We have seen many times that parallel computing involves breaking problems into parts which execute concurrently. In the simple regular problems seen in the early chapters, especially Chapters 4 and 6, it was usually reasonably obvious how to perform this breakup to optimize performance of the program on a parallel machine. However, in Chapter 9 and even more so in Chapter 12, we will find that the nature of the parallelism is as clear as before, but that it is nontrivial to implement efficiently.
Irregular loosely synchronous problems consist of a collection of heterogeneous tasks communicating with each other at the macrosynchronization points characteristic of this problem class. Both the execution time per task and amount and pattern of communication can differ from task to task. In this section, we describe and compare several approaches to this problem. We note that formally this is a very hard-so-called NP-complete-optimization problem. With tasks running on processors we cannot afford to examine every one of the assignments of tasks to processors. Experience has shown that this problem is easier than one would have thought-partly at least because one does not require the exactly optimal assignment. Rather, a solution whose execution time is, say, within 10% of the optimal value is quite acceptable. Remember, one has probably chosen to ``throw away'' a larger fraction than this of the possible MPP performance by using a high-level language such as Fortran or C on the node (independent of any parallelism issues). The physical optimization methods described in Section 11.3 and more problem-specific heuristics have shown themselves very suitable for this class of approximate optimization [Fox:91j;92i]. In 1985, at a DOE contract renewal review at Caltech, we thought that this load balancing issue would be a major and perhaps the key stumbling block for parallel computing. However, this is not the case-it is a hard and important problem, but for loosely synchronous problems it can be solved straightforwardly [Barnard:93a], [Fox:92c;92h;92i], [Fox:92h] [Mansour:92d]. Our approach to this uses physical analogies and stems in fact from dinner conversations between Fox and David Jefferson, a collaborator from UCLA, at this meeting [Fox:85k;86a;88e;88mm]. An interesting computer science challenge is to understand why the NP-complete load-balancing problem appears ``easier in practice'' than the Travelling Salesman Problem, which is the generic NP-complete optimization problem. We will return to this briefly in Section 11.3, but note that the ``shape of the objection function'' (in physics language, the ``energy landscape'') illustrated in Figure 11.1 appears critical. Load-balancing problems appear to fall into the ``easy class'' of NP-complete optimization problems with the landscape of Figure 11.1(a). The methods discussed in the following are only a sample of the many effective approaches developed recently: [Barhen:88a], [Berger:87a], [Chen:88a], [Chrisochoides:91a], [Ercal:88a], [Ercal:88b], [Farhat:88a;89b], [Fox:88nn], [Hammond:92b], [Houstis:90a], [Livingston:88a], [Miller:92a], [Nolting:91a], [Teng:91a], [Walker:90b]. The work of Simon [Barnard:93a], [Pothen:90a], [Simon:91b], [Venkatakrishnan:92a] on recursive spectral bisection-a method with similarities to the eigenvector recursive bisection (ERB) method mentioned later-has been particularly successful.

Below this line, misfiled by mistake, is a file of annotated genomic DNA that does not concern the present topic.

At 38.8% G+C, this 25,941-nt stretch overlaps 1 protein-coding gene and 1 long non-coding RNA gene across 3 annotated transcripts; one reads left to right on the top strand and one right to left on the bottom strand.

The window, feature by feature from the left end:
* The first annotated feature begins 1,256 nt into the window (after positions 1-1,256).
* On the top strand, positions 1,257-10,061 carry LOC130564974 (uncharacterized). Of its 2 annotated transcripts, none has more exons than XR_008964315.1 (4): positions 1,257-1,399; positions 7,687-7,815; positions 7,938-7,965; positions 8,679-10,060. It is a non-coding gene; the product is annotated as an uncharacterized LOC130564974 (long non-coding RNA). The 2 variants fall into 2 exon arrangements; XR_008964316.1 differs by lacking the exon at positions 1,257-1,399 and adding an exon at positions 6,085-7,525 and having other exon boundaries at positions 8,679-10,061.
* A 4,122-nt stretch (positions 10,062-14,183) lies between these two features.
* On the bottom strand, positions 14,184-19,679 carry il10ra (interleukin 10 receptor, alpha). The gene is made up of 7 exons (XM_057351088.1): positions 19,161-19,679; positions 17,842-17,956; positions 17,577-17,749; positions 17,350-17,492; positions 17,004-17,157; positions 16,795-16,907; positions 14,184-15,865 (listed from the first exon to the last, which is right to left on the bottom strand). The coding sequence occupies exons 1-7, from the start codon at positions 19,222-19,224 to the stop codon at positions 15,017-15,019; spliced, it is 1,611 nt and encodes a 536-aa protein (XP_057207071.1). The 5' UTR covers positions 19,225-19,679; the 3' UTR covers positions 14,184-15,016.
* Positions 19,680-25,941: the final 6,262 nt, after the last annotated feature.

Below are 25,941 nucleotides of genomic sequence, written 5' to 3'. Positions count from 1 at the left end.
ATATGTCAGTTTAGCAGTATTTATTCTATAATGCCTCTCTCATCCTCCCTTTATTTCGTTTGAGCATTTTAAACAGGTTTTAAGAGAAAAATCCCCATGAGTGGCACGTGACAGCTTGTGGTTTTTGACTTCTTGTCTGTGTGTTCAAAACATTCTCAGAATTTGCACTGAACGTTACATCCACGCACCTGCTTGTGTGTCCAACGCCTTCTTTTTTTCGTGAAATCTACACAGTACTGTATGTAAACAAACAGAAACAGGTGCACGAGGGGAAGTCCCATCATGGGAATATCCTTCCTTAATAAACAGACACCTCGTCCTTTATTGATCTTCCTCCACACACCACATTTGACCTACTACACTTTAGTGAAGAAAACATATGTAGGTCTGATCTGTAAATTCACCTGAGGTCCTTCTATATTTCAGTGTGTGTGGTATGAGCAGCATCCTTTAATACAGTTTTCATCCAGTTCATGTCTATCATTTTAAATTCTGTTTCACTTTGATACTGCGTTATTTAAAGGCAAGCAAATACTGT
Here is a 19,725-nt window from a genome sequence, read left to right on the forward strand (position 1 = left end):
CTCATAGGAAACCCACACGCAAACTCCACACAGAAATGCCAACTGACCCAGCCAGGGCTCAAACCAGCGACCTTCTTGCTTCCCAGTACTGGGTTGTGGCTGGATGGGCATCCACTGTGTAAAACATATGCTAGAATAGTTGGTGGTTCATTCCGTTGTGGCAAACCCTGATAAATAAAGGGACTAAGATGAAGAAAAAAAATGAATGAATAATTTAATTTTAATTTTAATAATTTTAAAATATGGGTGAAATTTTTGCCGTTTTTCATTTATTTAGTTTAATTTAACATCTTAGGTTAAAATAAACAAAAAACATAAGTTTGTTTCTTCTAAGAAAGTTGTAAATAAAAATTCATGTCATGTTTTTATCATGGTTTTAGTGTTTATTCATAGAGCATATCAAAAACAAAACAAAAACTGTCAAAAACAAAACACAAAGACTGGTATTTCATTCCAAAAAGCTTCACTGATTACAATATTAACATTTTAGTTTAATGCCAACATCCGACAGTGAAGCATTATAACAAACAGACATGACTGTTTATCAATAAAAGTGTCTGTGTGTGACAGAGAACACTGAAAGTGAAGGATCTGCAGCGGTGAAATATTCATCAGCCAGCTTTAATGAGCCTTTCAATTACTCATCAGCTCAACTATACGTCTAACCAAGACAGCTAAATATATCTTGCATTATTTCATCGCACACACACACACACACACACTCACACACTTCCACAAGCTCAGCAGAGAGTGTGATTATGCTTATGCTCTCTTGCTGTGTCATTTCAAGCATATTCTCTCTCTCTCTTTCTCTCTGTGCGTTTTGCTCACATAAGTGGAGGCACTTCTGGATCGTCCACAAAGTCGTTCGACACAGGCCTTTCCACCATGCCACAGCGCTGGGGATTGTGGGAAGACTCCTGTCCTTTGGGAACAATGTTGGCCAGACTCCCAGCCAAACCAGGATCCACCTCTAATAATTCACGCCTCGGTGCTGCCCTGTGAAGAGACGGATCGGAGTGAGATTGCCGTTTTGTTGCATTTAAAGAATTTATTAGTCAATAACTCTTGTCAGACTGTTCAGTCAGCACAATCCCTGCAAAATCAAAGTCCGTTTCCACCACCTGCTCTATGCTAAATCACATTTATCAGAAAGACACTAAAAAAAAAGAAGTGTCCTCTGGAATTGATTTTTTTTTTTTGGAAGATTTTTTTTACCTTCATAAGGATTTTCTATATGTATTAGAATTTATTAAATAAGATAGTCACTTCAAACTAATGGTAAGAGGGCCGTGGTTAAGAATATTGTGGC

Figure 11.1: Two Possible ``Energy Landscapes'' for an Optimization Problem